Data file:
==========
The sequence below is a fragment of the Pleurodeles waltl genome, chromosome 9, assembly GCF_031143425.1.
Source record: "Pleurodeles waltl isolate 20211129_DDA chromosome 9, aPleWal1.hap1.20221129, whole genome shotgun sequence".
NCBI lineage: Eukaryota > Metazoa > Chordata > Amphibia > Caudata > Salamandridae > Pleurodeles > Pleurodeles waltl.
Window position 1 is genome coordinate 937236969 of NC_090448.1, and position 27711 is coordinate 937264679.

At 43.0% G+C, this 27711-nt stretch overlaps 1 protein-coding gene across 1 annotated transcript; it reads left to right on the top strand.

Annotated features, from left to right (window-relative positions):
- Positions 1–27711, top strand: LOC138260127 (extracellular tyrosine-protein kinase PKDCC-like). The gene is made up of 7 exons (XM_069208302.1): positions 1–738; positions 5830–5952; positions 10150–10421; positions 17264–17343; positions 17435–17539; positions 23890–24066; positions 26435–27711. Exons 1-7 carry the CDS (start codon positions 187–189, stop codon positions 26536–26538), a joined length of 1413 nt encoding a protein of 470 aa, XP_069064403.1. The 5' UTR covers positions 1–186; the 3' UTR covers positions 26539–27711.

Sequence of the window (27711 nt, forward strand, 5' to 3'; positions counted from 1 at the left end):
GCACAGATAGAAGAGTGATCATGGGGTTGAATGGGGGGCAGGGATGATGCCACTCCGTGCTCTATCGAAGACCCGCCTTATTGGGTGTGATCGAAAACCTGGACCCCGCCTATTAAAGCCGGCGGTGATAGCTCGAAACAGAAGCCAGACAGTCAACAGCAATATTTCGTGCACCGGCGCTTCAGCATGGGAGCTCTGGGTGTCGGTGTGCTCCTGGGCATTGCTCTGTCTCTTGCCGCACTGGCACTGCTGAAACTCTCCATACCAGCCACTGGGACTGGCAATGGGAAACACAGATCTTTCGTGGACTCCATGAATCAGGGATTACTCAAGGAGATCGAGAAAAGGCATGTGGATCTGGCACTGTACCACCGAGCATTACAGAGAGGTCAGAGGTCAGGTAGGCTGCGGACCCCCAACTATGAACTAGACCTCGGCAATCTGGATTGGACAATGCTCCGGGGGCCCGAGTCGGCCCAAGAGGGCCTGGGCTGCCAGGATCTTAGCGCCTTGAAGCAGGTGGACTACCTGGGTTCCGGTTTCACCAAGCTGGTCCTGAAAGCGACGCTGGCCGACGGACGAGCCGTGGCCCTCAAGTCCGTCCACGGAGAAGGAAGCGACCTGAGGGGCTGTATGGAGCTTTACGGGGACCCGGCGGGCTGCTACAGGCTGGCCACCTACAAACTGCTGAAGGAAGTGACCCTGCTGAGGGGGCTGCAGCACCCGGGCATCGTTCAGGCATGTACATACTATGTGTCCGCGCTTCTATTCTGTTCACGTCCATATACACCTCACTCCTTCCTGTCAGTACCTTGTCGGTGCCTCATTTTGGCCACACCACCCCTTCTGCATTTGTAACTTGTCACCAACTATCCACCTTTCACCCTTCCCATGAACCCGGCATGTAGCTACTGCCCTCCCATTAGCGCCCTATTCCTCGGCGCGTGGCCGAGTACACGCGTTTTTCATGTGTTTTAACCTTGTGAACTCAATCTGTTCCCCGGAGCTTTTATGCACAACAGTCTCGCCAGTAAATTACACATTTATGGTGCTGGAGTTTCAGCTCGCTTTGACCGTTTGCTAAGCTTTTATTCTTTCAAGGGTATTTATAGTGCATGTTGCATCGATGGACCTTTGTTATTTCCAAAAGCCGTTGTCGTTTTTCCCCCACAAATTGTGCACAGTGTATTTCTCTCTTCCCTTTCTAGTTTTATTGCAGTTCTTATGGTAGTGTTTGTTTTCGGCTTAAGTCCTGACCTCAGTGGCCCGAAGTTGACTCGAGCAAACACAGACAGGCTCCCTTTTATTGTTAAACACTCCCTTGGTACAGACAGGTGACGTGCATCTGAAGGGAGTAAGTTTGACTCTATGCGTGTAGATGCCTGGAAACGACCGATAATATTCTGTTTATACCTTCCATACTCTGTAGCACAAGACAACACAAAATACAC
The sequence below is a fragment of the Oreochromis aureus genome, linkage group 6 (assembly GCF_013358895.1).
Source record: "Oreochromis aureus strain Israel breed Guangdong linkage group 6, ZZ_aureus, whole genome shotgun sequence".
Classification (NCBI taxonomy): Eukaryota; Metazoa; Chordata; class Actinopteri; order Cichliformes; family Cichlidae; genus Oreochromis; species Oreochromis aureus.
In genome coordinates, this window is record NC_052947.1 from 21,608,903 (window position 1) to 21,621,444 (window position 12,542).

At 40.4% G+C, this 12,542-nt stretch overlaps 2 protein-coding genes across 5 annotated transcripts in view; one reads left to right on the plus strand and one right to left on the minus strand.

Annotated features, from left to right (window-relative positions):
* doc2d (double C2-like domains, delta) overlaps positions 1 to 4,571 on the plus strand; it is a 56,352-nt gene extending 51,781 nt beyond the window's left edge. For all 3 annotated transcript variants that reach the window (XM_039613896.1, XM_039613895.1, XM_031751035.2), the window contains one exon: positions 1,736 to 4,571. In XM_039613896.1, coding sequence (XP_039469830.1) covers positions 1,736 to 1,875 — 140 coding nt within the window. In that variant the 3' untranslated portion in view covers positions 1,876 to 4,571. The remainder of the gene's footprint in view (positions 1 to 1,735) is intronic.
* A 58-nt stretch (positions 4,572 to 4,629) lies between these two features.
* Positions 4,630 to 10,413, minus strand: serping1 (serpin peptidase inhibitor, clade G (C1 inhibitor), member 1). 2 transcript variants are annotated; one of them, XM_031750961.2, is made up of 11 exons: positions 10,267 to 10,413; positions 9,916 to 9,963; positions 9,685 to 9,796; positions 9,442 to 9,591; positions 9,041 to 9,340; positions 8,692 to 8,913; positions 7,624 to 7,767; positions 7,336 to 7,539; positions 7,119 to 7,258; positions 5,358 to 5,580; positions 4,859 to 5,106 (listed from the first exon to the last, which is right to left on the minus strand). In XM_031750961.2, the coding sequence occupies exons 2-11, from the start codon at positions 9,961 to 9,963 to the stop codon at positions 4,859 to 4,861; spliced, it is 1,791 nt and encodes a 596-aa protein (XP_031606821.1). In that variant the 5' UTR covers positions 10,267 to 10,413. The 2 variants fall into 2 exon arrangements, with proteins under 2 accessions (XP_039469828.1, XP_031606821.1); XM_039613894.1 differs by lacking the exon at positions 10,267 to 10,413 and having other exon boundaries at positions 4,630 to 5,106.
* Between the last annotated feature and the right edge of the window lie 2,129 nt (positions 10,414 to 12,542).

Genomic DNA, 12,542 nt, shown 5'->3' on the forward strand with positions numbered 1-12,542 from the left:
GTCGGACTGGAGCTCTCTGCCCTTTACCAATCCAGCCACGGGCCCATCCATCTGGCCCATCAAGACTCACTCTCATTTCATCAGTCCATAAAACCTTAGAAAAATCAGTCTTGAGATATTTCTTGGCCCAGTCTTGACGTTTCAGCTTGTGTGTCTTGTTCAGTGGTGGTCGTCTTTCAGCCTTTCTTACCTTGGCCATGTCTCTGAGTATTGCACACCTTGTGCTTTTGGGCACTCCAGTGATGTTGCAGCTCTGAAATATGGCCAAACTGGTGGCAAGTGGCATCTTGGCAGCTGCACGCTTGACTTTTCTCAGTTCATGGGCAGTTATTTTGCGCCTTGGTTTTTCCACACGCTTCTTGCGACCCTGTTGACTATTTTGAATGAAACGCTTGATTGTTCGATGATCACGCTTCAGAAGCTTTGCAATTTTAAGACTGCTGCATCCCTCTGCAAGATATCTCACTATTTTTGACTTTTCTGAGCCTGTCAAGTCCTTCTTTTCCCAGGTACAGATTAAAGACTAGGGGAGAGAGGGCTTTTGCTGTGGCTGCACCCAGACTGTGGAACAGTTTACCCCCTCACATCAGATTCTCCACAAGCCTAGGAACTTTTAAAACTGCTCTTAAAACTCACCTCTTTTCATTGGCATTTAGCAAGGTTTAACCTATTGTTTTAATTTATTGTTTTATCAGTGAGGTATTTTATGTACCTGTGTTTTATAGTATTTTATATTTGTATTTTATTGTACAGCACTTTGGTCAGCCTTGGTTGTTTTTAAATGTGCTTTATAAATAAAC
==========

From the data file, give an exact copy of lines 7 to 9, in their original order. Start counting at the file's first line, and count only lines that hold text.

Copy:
- Positions 1–27711, top strand: LOC138260127 (extracellular tyrosine-protein kinase PKDCC-like). The gene is made up of 7 exons (XM_069208302.1): positions 1–738; positions 5830–5952; positions 10150–10421; positions 17264–17343; positions 17435–17539; positions 23890–24066; positions 26435–27711. Exons 1-7 carry the CDS (start codon positions 187–189, stop codon positions 26536–26538), a joined length of 1413 nt encoding a protein of 470 aa, XP_069064403.1. The 5' UTR covers positions 1–186; the 3' UTR covers positions 26539–27711.

Sequence of the window (27711 nt, forward strand, 5' to 3'; positions counted from 1 at the left end):
GCACAGATAGAAGAGTGATCATGGGGTTGAATGGGGGGCAGGGATGATGCCACTCCGTGCTCTATCGAAGACCCGCCTTATTGGGTGTGATCGAAAACCTGGACCCCGCCTATTAAAGCCGGCGGTGATAGCTCGAAACAGAAGCCAGACAGTCAACAGCAATATTTCGTGCACCGGCGCTTCAGCATGGGAGCTCTGGGTGTCGGTGTGCTCCTGGGCATTGCTCTGTCTCTTGCCGCACTGGCACTGCTGAAACTCTCCATACCAGCCACTGGGACTGGCAATGGGAAACACAGATCTTTCGTGGACTCCATGAATCAGGGATTACTCAAGGAGATCGAGAAAAGGCATGTGGATCTGGCACTGTACCACCGAGCATTACAGAGAGGTCAGAGGTCAGGTAGGCTGCGGACCCCCAACTATGAACTAGACCTCGGCAATCTGGATTGGACAATGCTCCGGGGGCCCGAGTCGGCCCAAGAGGGCCTGGGCTGCCAGGATCTTAGCGCCTTGAAGCAGGTGGACTACCTGGGTTCCGGTTTCACCAAGCTGGTCCTGAAAGCGACGCTGGCCGACGGACGAGCCGTGGCCCTCAAGTCCGTCCACGGAGAAGGAAGCGACCTGAGGGGCTGTATGGAGCTTTACGGGGACCCGGCGGGCTGCTACAGGCTGGCCACCTACAAACTGCTGAAGGAAGTGACCCTGCTGAGGGGGCTGCAGCACCCGGGCATCGTTCAGGCATGTACATACTATGTGTCCGCGCTTCTATTCTGTTCACGTCCATATACACCTCACTCCTTCCTGTCAGTACCTTGTCGGTGCCTCATTTTGGCCACACCACCCCTTCTGCATTTGTAACTTGTCACCAACTATCCACCTTTCACCCTTCCCATGAACCCGGCATGTAGCTACTGCCCTCCCATTAGCGCCCTATTCCTCGGCGCGTGGCCGAGTACACGCGTTTTTCATGTGTTTTAACCTTGTGAACTCAATCTGTTCCCCGGAGCTTTTATGCACAACAGTCTCGCCAGTAAATTACACATTTATGGTGCTGGAGTTTCAGCTCGCTTTGACCGTTTGCTAAGCTTTTATTCTTTCAAGGGTATTTATAGTGCATGTTGCATCGATGGACCTTTGTTATTTCCAAAAGCCGTTGTCGTTTTTCCCCCACAAATTGTGCACAGTGTATTTCTCTCTTCCCTTTCTAGTTTTATTGCAGTTCTTATGGTAGTGTTTGTTTTCGGCTTAAGTCCTGACCTCAGTGGCCCGAAGTTGACTCGAGCAAACACAGACAGGCTCCCTTTTATTGTTAAACACTCCCTTGGTACAGACAGGTGACGTGCATCTGAAGGGAGTAAGTTTGACTCTATGCGTGTAGATGCCTGGAAACGACCGATAATATTCTGTTTATACCTTCCATACTCTGTAGCACAAGACAACACAAAATACAC